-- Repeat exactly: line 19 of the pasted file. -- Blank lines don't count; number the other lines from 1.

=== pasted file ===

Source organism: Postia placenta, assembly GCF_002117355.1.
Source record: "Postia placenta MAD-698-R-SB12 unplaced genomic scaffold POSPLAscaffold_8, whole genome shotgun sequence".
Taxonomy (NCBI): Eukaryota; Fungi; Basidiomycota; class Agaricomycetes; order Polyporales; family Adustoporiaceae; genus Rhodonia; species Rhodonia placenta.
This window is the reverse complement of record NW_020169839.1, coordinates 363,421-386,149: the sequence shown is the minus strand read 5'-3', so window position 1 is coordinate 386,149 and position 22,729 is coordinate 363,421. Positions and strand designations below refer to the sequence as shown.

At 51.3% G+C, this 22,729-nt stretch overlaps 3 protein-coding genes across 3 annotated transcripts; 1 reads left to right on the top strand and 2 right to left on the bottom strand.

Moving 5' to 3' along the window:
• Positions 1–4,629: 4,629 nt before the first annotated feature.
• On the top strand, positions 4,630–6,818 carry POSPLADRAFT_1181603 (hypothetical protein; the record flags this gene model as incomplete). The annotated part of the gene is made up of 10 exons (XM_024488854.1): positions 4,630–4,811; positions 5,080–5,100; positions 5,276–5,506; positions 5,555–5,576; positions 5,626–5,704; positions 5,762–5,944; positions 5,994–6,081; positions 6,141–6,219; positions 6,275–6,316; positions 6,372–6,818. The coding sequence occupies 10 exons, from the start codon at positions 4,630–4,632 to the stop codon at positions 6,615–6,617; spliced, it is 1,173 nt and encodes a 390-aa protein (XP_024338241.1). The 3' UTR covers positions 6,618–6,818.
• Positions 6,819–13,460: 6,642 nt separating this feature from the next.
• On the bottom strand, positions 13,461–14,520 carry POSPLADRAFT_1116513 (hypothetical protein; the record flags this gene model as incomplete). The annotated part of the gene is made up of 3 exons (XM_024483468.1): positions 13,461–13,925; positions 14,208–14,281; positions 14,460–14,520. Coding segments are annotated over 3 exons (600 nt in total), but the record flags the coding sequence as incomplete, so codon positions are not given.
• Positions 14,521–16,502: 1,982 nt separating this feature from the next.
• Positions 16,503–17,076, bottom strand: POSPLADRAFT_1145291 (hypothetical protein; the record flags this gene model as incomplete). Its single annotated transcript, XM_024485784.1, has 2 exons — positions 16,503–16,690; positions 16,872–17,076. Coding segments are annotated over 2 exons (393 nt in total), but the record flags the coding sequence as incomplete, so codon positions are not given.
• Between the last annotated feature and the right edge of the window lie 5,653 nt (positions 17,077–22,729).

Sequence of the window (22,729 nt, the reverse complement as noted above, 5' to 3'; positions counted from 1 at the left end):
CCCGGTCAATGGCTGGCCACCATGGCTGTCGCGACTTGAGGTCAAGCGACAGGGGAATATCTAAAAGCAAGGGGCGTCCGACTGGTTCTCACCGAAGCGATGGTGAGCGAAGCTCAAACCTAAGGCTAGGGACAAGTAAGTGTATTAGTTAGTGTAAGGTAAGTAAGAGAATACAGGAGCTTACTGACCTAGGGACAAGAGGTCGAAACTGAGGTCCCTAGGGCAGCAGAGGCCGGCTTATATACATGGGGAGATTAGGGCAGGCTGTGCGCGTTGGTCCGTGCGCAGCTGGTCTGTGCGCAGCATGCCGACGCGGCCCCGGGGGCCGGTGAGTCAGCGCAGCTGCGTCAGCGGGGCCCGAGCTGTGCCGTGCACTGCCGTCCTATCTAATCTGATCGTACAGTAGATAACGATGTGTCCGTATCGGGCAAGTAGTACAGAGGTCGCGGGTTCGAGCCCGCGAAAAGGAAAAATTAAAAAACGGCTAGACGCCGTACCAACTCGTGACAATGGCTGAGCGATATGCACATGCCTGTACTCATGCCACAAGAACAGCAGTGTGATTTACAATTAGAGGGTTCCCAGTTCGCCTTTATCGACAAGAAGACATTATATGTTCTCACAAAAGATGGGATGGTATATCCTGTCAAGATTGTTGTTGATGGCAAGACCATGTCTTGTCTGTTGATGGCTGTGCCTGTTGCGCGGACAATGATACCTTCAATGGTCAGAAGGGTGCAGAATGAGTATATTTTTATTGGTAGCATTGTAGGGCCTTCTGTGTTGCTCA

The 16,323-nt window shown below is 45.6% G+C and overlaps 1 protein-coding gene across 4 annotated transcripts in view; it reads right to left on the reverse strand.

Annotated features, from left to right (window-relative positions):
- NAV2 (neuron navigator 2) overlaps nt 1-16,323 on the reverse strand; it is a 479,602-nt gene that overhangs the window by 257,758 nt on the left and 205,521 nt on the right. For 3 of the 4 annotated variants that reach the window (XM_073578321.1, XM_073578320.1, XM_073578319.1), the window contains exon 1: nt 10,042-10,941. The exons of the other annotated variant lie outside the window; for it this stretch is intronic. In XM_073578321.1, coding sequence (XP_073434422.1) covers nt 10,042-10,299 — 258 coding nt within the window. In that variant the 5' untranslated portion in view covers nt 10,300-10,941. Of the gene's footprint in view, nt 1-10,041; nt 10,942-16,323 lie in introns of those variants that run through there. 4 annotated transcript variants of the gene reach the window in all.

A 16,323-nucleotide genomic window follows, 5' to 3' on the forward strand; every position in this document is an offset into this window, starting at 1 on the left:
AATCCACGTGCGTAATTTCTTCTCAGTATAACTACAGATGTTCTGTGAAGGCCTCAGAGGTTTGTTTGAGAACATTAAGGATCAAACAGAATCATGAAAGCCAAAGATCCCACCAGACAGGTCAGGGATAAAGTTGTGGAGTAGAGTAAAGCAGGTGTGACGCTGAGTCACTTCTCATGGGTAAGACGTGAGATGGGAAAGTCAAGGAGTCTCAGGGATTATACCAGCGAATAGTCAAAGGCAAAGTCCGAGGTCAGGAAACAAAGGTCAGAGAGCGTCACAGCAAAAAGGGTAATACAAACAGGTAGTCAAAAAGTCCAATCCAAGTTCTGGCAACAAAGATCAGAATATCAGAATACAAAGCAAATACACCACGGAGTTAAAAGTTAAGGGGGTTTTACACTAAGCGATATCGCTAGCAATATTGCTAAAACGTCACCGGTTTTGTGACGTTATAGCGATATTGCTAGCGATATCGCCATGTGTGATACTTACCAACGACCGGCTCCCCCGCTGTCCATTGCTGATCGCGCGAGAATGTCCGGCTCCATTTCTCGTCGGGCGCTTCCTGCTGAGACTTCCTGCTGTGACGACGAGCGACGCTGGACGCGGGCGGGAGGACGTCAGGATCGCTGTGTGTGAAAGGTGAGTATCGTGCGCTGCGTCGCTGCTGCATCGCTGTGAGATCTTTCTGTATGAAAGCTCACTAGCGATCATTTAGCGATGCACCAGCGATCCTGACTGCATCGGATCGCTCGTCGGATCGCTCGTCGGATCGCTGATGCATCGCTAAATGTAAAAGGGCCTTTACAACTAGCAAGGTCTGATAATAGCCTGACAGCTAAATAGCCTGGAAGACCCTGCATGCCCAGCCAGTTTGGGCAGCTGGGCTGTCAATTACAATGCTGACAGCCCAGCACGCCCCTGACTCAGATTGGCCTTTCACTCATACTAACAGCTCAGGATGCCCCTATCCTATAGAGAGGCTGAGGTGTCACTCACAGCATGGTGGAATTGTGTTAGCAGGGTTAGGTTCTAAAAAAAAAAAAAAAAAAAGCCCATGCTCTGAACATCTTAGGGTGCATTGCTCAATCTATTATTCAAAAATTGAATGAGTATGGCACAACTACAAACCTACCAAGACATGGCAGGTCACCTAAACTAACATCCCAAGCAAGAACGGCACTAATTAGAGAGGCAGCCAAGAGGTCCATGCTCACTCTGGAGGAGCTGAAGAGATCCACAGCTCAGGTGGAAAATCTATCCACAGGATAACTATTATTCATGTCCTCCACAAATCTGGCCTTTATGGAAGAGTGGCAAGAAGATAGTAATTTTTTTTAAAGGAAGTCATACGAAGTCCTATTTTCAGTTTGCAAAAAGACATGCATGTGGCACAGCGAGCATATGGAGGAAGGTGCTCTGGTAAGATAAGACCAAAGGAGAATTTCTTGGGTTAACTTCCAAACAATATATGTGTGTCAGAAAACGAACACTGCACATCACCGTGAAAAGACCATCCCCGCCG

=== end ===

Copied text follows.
A 16,323-nucleotide genomic window follows, 5' to 3' on the forward strand; every position in this document is an offset into this window, starting at 1 on the left: